Shot in black and white, the 156 episodes were written, narrated, and produced by a man who used ideas inspired from his dreams, and news events from the 1960s to create them. Unique to this series are the genres the episodes were based on. Science fiction, fantasy, horror, suspense, psychological thriller with a little dark comedy sprinkled in. Each thirty- or sixty-minute episode ended with a disturbing turn of event, and usually a moral, or at least something to ponder.
Even though the TV series began airing on CBS in 1959 before I was born, and ended in 1964 when I was a baby, it’s still popular to this day. I can’t think of another series that fascinated yet frightened me like that one. And maybe that was the attraction. If you’re a fan you will recall the chilling music, strange plot twists and turns, and mysterious happenings.
From my journal: November 25, 1993 Rolling Hills Estates, California
“Called Donna to wish her, Bryant and Erin a Happy Thanksgiving…. they were watching The Twilight Zone marathon…fun!”
I’ve enjoyed watching The Twilight Zone marathons that regularly air on New Years, 4th of July, and Thanksgiving weekends. But only recently did I become aware of National Twilight Zone Day celebrated on May 11th. This holiday doesn’t surprise me though. Clever, bizarre and even unearthly, Rod Serling’s stories were unpredictable, and nothing was quite like it seemed.
Still ’til this day, when my sister and I describe a particular scene or recite a specific line from one of the episodes, we laugh and rehash the details. Watching it as kids was such scary good fun!
If you’re familiar with the series, you may remember the one with a most memorable line of dialogue. In “Twenty-Two”, a dancer is in a hospital suffering from exhaustion. Every night she has a nightmare in which she hears a clock ticking, knocks over a glass of water, then she gets up and follows a nurse’s footsteps down a hall. When they get to room 22, where the morgue is located, the nurse says, “Room for one more, honey.” Eventually, the woman is discharged and goes to the airport and notices her Flight is number 22. When she begins to board the plane and the airline attendant says, “Room for one more, honey” she runs back to the terminal and watches as Flight 22 takes off, begins to ascend, then explodes in mid-air! Spooky!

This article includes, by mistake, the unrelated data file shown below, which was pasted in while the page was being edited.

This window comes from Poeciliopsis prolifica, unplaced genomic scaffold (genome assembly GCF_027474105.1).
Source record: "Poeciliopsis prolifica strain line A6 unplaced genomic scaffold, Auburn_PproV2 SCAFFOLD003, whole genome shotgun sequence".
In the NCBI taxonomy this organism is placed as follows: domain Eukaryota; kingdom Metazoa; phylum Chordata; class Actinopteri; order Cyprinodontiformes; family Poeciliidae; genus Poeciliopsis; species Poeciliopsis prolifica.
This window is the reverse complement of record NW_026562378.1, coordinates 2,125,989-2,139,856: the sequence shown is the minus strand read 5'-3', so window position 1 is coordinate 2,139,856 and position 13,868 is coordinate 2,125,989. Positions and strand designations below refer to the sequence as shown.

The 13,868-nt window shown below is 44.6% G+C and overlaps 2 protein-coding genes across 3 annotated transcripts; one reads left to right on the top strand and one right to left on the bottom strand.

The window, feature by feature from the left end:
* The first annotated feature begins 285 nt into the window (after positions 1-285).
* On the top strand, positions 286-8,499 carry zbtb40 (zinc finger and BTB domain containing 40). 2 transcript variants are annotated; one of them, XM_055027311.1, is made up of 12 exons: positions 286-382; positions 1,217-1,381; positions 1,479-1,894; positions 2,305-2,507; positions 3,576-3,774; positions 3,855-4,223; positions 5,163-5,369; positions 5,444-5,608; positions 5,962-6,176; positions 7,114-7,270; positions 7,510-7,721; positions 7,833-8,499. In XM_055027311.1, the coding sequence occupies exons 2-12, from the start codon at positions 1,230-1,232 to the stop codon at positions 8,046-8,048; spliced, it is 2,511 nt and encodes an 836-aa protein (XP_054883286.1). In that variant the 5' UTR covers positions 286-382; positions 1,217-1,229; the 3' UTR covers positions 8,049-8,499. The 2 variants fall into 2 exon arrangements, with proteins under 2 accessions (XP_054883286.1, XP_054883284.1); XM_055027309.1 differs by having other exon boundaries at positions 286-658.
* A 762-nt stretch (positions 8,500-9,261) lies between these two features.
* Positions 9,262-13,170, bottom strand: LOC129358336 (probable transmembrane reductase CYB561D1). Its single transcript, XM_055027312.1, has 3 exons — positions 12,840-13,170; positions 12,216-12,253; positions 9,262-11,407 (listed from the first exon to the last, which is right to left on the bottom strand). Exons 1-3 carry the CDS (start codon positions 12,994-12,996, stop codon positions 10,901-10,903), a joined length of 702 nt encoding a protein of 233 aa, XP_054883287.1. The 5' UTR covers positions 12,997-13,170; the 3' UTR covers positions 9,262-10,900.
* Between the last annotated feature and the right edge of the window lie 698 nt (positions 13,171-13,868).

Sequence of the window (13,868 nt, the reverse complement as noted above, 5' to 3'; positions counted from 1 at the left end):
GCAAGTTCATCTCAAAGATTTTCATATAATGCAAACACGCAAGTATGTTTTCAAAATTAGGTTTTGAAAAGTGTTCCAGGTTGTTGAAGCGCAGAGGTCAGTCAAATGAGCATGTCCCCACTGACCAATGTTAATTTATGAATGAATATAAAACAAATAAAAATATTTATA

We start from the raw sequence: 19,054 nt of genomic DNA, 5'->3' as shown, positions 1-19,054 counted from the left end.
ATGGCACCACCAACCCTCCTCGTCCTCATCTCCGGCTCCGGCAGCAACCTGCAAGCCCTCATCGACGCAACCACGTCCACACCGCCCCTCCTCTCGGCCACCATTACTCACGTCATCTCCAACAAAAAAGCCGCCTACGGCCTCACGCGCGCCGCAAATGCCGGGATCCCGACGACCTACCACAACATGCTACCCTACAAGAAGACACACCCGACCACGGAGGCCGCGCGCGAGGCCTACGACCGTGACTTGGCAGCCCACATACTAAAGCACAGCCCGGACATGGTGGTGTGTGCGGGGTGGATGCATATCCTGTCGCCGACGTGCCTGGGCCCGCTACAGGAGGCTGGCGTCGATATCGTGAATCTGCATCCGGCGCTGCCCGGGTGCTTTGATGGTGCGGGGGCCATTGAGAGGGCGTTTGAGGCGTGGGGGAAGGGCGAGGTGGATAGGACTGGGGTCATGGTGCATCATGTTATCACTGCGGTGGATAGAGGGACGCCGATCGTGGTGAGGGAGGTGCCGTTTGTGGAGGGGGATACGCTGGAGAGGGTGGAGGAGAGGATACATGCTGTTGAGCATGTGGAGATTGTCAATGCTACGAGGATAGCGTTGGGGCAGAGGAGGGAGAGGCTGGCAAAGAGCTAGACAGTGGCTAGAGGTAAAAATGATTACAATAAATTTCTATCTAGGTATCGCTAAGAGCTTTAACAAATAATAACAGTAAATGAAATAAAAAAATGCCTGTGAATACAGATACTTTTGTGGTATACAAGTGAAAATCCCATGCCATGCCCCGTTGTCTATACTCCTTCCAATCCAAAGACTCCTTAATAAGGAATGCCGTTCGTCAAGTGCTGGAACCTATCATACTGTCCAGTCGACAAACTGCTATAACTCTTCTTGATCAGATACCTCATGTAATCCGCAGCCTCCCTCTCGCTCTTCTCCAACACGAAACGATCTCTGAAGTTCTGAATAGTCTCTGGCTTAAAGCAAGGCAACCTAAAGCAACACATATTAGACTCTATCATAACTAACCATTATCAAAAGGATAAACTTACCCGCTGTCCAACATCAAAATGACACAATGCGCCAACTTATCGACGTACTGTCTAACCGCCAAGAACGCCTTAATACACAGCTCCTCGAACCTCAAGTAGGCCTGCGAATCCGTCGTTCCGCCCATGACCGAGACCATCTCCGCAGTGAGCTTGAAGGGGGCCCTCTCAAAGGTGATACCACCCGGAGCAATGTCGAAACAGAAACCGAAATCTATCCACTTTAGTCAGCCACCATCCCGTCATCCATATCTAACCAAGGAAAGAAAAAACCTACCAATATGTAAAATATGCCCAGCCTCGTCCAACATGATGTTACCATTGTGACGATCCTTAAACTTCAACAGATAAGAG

One of the scariest had to be “Nightmare at 20,000 Feet”. In this episode, William Shatner plays a gentleman on a flight home. We find out he has just recovered from a nervous breakdown, so when he calls attention to a gremlin on the wing of the plane, neither his wife nor a flight attendant believe him. After repeated attempts to to raise alarm, he steals a sleeping officer’s gun and opens the emergency exit door to shoot the gremlin. When the plane lands, he is deemed insane and is taken away. At the very end, we learn of the damage done to the plane, validating the man’s suspicions. Ha!
As an adult, “A Stop at Willoughby” tops my list of favorites. Early on we see a man napping on a daily commuter train and learn he is overwhelmed at work and in his personal life. After a breakdown at work and his wife’s abandonment, he falls asleep on a train again and wakes to find he’s in a 19th century rail car that has stopped in Willoughby, a peaceful place where a man can take toll of his life. He is welcomed by the people and enjoys an idyllic time there. Later we find out in his “real life”, this man has jumped off a train to his death, while shouting something about Willoughby. In the last scene we see his body being loaded into a hearse and the funeral name etched on the window is Willoughby & Son. Surreal!
Perhaps what’s so brilliant about Rod Serling’s TV series, The Twilight Zone is that each self-contained episode is imaginative, thought-provoking and serves up possibilities beyond our reality.